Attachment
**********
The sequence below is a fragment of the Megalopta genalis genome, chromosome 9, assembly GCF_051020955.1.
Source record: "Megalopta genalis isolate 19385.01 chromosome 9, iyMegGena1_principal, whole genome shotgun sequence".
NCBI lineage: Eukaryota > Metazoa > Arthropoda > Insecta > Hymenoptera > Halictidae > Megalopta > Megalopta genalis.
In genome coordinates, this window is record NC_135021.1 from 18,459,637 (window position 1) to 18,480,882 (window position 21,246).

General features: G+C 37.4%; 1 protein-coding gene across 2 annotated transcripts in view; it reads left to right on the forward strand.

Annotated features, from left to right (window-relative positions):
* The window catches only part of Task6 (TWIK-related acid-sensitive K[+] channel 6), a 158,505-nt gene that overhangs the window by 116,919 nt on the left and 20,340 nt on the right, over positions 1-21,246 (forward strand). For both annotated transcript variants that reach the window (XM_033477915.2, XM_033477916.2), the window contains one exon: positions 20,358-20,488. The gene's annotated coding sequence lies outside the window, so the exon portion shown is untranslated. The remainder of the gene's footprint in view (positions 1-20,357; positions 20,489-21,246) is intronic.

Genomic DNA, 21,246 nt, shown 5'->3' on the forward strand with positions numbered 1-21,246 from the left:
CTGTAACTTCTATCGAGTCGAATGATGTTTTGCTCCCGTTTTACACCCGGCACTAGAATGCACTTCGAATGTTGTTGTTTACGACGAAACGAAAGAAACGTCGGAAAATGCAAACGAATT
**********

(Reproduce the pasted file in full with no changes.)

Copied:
The sequence below is a fragment of the Megalopta genalis genome, chromosome 9, assembly GCF_051020955.1.
Source record: "Megalopta genalis isolate 19385.01 chromosome 9, iyMegGena1_principal, whole genome shotgun sequence".
NCBI lineage: Eukaryota > Metazoa > Arthropoda > Insecta > Hymenoptera > Halictidae > Megalopta > Megalopta genalis.
In genome coordinates, this window is record NC_135021.1 from 18,459,637 (window position 1) to 18,480,882 (window position 21,246).

General features: G+C 37.4%; 1 protein-coding gene across 2 annotated transcripts in view; it reads left to right on the forward strand.

Annotated features, from left to right (window-relative positions):
* The window catches only part of Task6 (TWIK-related acid-sensitive K[+] channel 6), a 158,505-nt gene that overhangs the window by 116,919 nt on the left and 20,340 nt on the right, over positions 1-21,246 (forward strand). For both annotated transcript variants that reach the window (XM_033477915.2, XM_033477916.2), the window contains one exon: positions 20,358-20,488. The gene's annotated coding sequence lies outside the window, so the exon portion shown is untranslated. The remainder of the gene's footprint in view (positions 1-20,357; positions 20,489-21,246) is intronic.

Genomic DNA, 21,246 nt, shown 5'->3' on the forward strand with positions numbered 1-21,246 from the left:
CTGTAACTTCTATCGAGTCGAATGATGTTTTGCTCCCGTTTTACACCCGGCACTAGAATGCACTTCGAATGTTGTTGTTTACGACGAAACGAAAGAAACGTCGGAAAATGCAAACGAATT